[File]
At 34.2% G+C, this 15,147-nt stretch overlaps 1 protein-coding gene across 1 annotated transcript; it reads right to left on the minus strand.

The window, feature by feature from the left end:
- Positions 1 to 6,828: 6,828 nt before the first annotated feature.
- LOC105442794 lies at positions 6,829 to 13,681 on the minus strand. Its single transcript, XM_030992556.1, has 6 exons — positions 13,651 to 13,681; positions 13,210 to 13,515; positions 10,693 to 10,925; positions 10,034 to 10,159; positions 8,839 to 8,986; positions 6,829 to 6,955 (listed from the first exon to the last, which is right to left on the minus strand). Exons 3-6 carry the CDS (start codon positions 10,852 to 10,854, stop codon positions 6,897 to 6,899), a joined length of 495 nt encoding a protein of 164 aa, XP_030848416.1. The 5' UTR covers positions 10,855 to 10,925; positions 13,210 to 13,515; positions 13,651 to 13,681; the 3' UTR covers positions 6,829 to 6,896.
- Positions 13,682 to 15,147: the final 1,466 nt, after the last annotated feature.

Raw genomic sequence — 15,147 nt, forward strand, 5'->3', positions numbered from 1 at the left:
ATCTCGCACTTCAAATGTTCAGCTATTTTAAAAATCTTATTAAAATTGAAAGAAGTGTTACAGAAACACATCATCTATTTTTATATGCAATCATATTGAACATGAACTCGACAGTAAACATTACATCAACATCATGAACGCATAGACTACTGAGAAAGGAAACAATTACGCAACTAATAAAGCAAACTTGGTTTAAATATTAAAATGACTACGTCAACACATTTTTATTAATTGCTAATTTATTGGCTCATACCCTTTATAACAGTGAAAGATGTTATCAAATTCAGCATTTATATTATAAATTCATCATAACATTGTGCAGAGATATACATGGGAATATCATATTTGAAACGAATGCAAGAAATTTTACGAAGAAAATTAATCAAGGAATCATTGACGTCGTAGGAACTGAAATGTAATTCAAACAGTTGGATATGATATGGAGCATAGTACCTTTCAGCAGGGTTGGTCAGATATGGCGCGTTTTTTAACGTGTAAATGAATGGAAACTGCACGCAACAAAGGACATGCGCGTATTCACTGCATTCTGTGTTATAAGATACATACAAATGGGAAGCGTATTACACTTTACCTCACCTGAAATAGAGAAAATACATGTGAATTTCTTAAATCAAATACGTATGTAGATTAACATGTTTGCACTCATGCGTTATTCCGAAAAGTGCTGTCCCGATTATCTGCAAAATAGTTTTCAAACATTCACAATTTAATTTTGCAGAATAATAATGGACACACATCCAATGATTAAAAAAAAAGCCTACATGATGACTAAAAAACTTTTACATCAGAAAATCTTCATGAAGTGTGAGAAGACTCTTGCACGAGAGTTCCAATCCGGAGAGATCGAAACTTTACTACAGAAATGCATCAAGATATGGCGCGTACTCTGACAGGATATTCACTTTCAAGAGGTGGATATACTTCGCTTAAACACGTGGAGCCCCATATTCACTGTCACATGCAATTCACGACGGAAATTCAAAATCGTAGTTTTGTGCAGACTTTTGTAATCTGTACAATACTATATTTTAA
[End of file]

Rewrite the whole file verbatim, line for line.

At 34.2% G+C, this 15,147-nt stretch overlaps 1 protein-coding gene across 1 annotated transcript; it reads right to left on the minus strand.

The window, feature by feature from the left end:
- Positions 1 to 6,828: 6,828 nt before the first annotated feature.
- LOC105442794 lies at positions 6,829 to 13,681 on the minus strand. Its single transcript, XM_030992556.1, has 6 exons — positions 13,651 to 13,681; positions 13,210 to 13,515; positions 10,693 to 10,925; positions 10,034 to 10,159; positions 8,839 to 8,986; positions 6,829 to 6,955 (listed from the first exon to the last, which is right to left on the minus strand). Exons 3-6 carry the CDS (start codon positions 10,852 to 10,854, stop codon positions 6,897 to 6,899), a joined length of 495 nt encoding a protein of 164 aa, XP_030848416.1. The 5' UTR covers positions 10,855 to 10,925; positions 13,210 to 13,515; positions 13,651 to 13,681; the 3' UTR covers positions 6,829 to 6,896.
- Positions 13,682 to 15,147: the final 1,466 nt, after the last annotated feature.

Raw genomic sequence — 15,147 nt, forward strand, 5'->3', positions numbered from 1 at the left:
ATCTCGCACTTCAAATGTTCAGCTATTTTAAAAATCTTATTAAAATTGAAAGAAGTGTTACAGAAACACATCATCTATTTTTATATGCAATCATATTGAACATGAACTCGACAGTAAACATTACATCAACATCATGAACGCATAGACTACTGAGAAAGGAAACAATTACGCAACTAATAAAGCAAACTTGGTTTAAATATTAAAATGACTACGTCAACACATTTTTATTAATTGCTAATTTATTGGCTCATACCCTTTATAACAGTGAAAGATGTTATCAAATTCAGCATTTATATTATAAATTCATCATAACATTGTGCAGAGATATACATGGGAATATCATATTTGAAACGAATGCAAGAAATTTTACGAAGAAAATTAATCAAGGAATCATTGACGTCGTAGGAACTGAAATGTAATTCAAACAGTTGGATATGATATGGAGCATAGTACCTTTCAGCAGGGTTGGTCAGATATGGCGCGTTTTTTAACGTGTAAATGAATGGAAACTGCACGCAACAAAGGACATGCGCGTATTCACTGCATTCTGTGTTATAAGATACATACAAATGGGAAGCGTATTACACTTTACCTCACCTGAAATAGAGAAAATACATGTGAATTTCTTAAATCAAATACGTATGTAGATTAACATGTTTGCACTCATGCGTTATTCCGAAAAGTGCTGTCCCGATTATCTGCAAAATAGTTTTCAAACATTCACAATTTAATTTTGCAGAATAATAATGGACACACATCCAATGATTAAAAAAAAAGCCTACATGATGACTAAAAAACTTTTACATCAGAAAATCTTCATGAAGTGTGAGAAGACTCTTGCACGAGAGTTCCAATCCGGAGAGATCGAAACTTTACTACAGAAATGCATCAAGATATGGCGCGTACTCTGACAGGATATTCACTTTCAAGAGGTGGATATACTTCGCTTAAACACGTGGAGCCCCATATTCACTGTCACATGCAATTCACGACGGAAATTCAAAATCGTAGTTTTGTGCAGACTTTTGTAATCTGTACAATACTATATTTTAA